About Turtles, Tortoise and Terrapins
About Tortoises, Tortoise and Terrapins
Tortoises are land dwelling reptiles from the family of Testudines
Tortoises are gental creatures and make great pets especially for beginners
Commercially available food pellets are available for tortoises at most pet stores. Be sure that you buy the right type (Land tortoise) as the dietary needs of Land tortoise are very different from that of Aquatics and Semi-Aquatics turtles. The staple diet of the land tortoise is leafy greens Even if you choose to use food pellets, treat your tortoise to these treats to make him happy dandelion leaves, soft round lettuce (not iceburg). They are all mostly herbivores.
Keep fresh water for drinking and bathing available at all times.
Tortoise housing should be as large as possible they need much more room than most reptiles, at least 1m in length, a wooden or plastic base with a well ventilated top, with overhead heating bulb to about 29-30C for it to bask in, the right lighting is very important it must contain uvb in order to give the tortoise vitamin D3 for a healthy shell and for its body to repair itself.
Substrate can be reptile wood chips, coconut husks, non treated peat. this needs to be fairly deep as they love to dig,
During the summer months on good days they can go outside, in a specially designed tortoise run, preferably with a solid base. They are good at digging and escaping. large older tortoises can even live in a secure garden during the warmer months.
Tortoises should be bathed every week, to encourage drinking helping them go to the toilet. This can be done with luke warm water in a shallow bowl, never cover them with water completely.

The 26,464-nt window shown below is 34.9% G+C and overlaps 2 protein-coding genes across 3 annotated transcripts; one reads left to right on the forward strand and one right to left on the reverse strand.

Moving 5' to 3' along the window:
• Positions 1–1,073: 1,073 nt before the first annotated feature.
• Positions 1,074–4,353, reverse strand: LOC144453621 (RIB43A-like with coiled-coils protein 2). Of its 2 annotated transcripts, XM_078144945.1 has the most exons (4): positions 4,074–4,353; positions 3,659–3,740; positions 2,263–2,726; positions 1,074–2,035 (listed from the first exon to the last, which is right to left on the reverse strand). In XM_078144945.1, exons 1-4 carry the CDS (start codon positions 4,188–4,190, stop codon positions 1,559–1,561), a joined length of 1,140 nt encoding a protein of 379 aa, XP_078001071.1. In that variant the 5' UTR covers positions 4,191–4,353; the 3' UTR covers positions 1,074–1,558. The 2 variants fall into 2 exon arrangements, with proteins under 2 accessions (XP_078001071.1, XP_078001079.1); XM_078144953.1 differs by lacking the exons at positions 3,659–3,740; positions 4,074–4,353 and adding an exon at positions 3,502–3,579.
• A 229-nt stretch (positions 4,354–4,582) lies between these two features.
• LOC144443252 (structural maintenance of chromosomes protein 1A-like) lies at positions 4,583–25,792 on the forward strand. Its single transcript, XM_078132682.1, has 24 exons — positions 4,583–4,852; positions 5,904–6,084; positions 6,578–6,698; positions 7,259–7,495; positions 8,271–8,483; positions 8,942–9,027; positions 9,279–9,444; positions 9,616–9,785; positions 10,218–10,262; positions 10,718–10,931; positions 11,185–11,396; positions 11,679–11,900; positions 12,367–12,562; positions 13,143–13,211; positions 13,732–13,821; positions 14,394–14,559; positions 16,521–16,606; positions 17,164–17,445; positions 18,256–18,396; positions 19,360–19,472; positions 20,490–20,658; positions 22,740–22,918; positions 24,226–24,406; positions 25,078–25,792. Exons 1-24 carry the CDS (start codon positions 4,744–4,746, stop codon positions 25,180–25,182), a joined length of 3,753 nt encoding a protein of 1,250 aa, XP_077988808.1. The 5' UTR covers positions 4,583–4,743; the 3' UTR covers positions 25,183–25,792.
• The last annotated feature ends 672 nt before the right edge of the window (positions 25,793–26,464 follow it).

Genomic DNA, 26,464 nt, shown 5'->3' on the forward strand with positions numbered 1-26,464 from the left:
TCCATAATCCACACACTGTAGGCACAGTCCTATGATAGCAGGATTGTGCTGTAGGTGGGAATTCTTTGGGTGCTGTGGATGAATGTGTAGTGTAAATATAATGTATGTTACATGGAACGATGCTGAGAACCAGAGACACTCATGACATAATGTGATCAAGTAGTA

In the wild tortoises can hibernate for up to 8 months of the year this is to conserve energy and food, but in captivity kept within comfortable surrounding the may only hibernate for 2 months. they should get a check up with the vet first to make sure they are in good general health and the correct weight.
Most land tortoises will get along fine with each other.
Terrapins and Turtles
A large glass fish tank at least 3ft x 2ft x 2ft is best for a young turtle although if more space can be given then this is even better. when they are adult and if you have a pair 5ft x 2ft x 2ft is necessary a land area should be available to them in the form of a floating dock
Water heaters should be kept at 22 to 24oC for youngsters and 20oC for adults, the majority of turtles will reduce their feeding if the water temperature falls below 16oC for too long. UVB lighting this should be above the tank fitted to the hood, is essential for them, replace the bulb every 6 months.
Terrapins are best to be fed as varied a diet as possible, suitable foods include complete pellets that can be bought in most pet shops, earthworms, crickets, locusts,(not too often they are hard to digest), waxworms, mealworms snails, pond weeds, water cress, and other leafy greans, dandelions, prawns (preferably with shells on), Most youngsters start off as being carnivorous leading onto a more omnivorous diet as adults.
Turtles and terrapins often live in excess of 25-30 years.
They can be smelly, and need regular cleaning out to keep your turtles healthy and happy. Filter water with a submersible canister type filter. They come is various brands and sizes designed for different sized tanks. clean filters once every three to four days and use a product to keep the water fresher you can get this in good petshops you’ll see that you can go longer between full water changes, remembering the risks of salmonella, wash your hands with a good quality anti-bacterial soap after any contact
A Quick note about Salmonella
Salmonella infection, contrary to popular belief, is not a "Turtle Disease". It’s transmitted by any polluted water, regardless of the animal involved. If you keep your tank clean, Salmonella is not something you should worry about (unless you have a weakened immune system due to HIV, Lyme disease or any other disorders that may affect the immune system). Turtles do, however, have a tendency to void their bladders upon being picked up, so you might want to wash your hands after handling anyway. The most effective way to avoid the possible transmission of Salmonella from a turtle is to clean their tank away from areas where food is prepared.